By Bob Jamison

          They are many; some you might never hear of. But they were there to defend our freedom and some gave their lives to ensure it. You might stop for a minute to look at some of the names of those that are still lying beneath the sea or in the battlefield cemeteries in foreign lands. Most of these names are on the monuments of towns, football fields, post offices and bases of American flag poles.

          A few that I recall most vividly are local heroes that I might have mentioned before. But they deserve the remembrance from each of us who owe the protectors of our liberty and our precious freedom which we now enjoy.

          Our part of Texas has had its share of sorrow with the fallen heroes of all wars. Most recently is the hero of Iraq, a young soldier Burris from Hardin, Texas. He was memorialized by hundreds of citizens that lined the roads waving our nation’s flag as his funeral possession passed.

          But there are others that survived the great wars that threatened our very existence. However, let us remember those threats are with us still today. It might not be a Hitler or ToJo or Mussolini, but the threat of our lives and our home land is no less. Let’s hope we never forget that. If it is not the invasion from foreign lands it might be the invasion within our land! Christianity is a target for some that might believe it is evil. My belief is that this nation and its Constitution is based on the guidance and dictates of our forefathers and  the Holy Bible.

          Take for instance the heroes of WWII in the historic Battle of Leyte Gulf. I shall never forget an afternoon I spent with two great veterans of that battle. One most of us remember was the late Leonard Waldrop of Liberty, Texas, (winner of the Navy Cross…just short of the Medal of Honor). He was a naval aviator that flew TBF (torpedo, bomber, fighter) Avenger airplanes off the tiny carrier St. Lo in that famous battle of Leyte Gulf in the Philippine Islands.

          Orders from Admiral Sprague were to spread shielding smoke around their small task force. Then he ordered the launch of every aircraft from all three jeep carriers to attack the major portion of the Japanese navy approaching to bombard our landings on Leyte Island of Luzon in the Philippines. Our troops were on shore and helpless against a naval bombardment of enemy ships that were carrying eighteen inch guns. But the small task force “Taffy Three” and their tiny carriers and destroyers with only six inch guns were the only hope they had.

          They flew many strikes with the entire ordinance available. Anti personnel bombs, machine gun strafing and armor piercing bombs included all they had. Waldrop said that sometimes he flew straight into the Japanese ships with no ammunition just to keep their heads down. The last time he landed before a Kamikaze Zero hit their ship; his left wing had a hole you could have thrown a refrigerator through. They abandoned ship after the explosion in shark infested waters and were rescued hours later just in time. Amazingly, the Japanese naval invaders turned and ran.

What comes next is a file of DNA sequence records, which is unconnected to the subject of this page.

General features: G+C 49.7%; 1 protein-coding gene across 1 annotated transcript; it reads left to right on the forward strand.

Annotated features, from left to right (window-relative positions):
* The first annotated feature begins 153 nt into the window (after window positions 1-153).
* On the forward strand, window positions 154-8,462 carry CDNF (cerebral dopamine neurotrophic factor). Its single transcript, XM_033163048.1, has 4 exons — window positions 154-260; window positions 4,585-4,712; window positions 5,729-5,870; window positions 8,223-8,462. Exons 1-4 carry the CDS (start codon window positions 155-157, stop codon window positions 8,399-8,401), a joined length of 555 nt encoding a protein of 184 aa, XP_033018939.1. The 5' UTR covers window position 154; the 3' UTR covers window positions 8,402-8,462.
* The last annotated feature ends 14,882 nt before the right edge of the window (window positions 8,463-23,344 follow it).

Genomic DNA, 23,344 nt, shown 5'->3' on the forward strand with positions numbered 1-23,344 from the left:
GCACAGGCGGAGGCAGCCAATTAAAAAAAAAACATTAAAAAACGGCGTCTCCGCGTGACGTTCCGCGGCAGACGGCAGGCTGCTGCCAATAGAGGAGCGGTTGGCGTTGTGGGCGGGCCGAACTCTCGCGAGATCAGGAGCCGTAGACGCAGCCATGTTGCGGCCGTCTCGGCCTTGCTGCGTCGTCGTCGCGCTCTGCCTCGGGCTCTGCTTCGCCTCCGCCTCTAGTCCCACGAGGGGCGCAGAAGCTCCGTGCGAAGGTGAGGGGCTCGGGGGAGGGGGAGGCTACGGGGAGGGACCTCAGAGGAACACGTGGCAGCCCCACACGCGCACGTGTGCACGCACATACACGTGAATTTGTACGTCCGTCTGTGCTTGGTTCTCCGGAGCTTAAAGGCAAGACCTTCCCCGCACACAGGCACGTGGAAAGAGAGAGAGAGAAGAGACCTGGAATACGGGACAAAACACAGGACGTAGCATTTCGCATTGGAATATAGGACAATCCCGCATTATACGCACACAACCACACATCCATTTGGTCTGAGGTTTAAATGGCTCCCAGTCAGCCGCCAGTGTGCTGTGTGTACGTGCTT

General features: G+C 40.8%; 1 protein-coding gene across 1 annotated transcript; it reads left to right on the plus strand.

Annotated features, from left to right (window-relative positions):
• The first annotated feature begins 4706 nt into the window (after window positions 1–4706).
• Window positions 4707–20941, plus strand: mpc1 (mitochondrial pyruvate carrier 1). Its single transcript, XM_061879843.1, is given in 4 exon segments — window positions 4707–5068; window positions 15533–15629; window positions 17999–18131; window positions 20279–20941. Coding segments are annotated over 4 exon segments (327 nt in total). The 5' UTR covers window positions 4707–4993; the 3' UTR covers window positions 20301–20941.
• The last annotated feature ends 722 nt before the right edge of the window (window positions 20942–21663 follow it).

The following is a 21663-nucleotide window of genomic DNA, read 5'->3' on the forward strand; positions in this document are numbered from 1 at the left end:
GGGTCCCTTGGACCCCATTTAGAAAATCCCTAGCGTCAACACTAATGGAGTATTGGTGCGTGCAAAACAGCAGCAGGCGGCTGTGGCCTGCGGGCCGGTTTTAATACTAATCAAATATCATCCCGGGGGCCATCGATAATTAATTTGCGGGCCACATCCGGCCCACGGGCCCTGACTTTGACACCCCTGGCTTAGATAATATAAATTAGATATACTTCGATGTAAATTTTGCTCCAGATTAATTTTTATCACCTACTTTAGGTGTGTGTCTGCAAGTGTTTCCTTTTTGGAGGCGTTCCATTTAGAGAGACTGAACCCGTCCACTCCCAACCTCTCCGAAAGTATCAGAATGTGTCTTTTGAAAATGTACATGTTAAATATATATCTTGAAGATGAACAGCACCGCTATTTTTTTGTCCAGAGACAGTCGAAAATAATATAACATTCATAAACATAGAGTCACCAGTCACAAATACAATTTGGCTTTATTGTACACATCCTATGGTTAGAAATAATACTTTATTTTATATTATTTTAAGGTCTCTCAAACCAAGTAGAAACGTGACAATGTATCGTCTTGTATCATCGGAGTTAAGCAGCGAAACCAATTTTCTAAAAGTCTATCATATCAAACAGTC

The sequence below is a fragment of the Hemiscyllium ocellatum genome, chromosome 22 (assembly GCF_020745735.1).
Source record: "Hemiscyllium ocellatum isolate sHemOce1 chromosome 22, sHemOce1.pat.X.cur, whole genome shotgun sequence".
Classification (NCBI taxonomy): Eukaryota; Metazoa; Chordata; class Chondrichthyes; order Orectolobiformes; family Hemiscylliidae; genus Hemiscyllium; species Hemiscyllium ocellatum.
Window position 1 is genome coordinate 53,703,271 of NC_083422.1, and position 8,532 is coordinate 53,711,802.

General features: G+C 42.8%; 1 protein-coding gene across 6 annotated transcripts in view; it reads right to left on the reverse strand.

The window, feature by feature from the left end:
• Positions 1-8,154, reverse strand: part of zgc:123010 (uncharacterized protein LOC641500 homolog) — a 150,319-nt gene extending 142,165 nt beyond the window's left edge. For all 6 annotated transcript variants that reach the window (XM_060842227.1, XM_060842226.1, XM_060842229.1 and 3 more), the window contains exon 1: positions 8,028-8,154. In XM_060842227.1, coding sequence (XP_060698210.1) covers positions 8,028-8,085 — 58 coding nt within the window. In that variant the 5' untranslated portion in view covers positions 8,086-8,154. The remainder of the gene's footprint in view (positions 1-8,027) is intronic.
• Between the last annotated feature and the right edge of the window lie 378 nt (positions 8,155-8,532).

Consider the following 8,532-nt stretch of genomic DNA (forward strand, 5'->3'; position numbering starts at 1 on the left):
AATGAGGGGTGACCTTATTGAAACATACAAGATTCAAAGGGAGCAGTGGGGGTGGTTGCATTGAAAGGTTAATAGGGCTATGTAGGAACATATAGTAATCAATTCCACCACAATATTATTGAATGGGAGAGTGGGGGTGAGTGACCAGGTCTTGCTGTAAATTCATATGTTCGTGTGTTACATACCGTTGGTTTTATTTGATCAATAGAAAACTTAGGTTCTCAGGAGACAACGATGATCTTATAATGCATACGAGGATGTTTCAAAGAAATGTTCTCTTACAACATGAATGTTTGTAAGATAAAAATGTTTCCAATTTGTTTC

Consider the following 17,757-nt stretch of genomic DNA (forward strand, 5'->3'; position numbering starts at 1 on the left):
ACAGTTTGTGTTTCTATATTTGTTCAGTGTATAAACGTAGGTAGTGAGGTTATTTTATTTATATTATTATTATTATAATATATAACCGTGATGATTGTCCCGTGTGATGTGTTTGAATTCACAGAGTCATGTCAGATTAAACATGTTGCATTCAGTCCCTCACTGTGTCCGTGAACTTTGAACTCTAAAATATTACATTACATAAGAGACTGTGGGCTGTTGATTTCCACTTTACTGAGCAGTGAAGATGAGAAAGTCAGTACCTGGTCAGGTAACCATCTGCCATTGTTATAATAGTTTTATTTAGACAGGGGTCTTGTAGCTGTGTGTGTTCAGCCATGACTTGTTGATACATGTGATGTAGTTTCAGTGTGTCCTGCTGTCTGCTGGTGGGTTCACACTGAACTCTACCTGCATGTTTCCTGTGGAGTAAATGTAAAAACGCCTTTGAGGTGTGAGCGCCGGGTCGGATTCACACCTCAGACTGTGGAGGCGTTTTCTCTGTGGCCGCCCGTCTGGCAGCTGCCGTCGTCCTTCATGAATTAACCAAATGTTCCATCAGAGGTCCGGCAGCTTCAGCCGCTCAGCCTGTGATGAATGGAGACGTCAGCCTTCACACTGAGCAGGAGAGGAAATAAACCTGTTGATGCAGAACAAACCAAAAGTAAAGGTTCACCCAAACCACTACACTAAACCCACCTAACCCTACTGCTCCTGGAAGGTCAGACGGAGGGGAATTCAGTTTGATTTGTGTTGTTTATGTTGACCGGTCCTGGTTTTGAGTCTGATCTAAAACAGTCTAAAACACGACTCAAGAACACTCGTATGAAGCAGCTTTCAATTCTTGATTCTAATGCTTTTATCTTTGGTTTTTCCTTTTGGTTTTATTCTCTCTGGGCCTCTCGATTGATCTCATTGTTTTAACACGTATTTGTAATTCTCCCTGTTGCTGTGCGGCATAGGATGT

A WAC (Women Auxiliary Corps) had a most interesting career from this area. She retired after twenty four years in the military service as a Lieutenant Colonel. The majority of her duties during WWII, Korea and Viet Nam were as an intelligence officer. That was primarily because she was muliti lingual speaking fluently French, German, Spanish, Viet Nam dialects and some Japanese plus English. Actually, she was born near Haiphong, French Indo China (North Viet Nam today). Her mother was from Dresden, Germany and her father was an engineer from France working there for the French. He died when she was a child. He was buried in Hanoi.

          Her mother married an American from Texas she met where both worked for the Standard Oil Company. She brought with her to that marriage this six year old child wonder that was known as Anne Marie Doering.  Anne Marie graduated salutatorian of Dayton High School where she lived with relatives since the age of fourteen.

          Anne Marie served not only in Viet Nam intelligence but also followed closely with MacArthur’s units during WWII operations in the Philippines (Leyte), Manila, New Guinea, Australia and Japan. Then served in Saigon G2 (intelligence). She retired in her hometown’s alma mater, Southwestern University in Georgetown, Texas. She passed away and was buried with full military honors at Fort Sam Houston in SanAntonio, Texas while wearing a host of medals including five battle stars and the Bronze Star with a V for valor.  

          Let us all not forget the veterans of all services. They are all heroes in our eyes as well as the home front folks that supported them and continued to do so. God Bless Them All.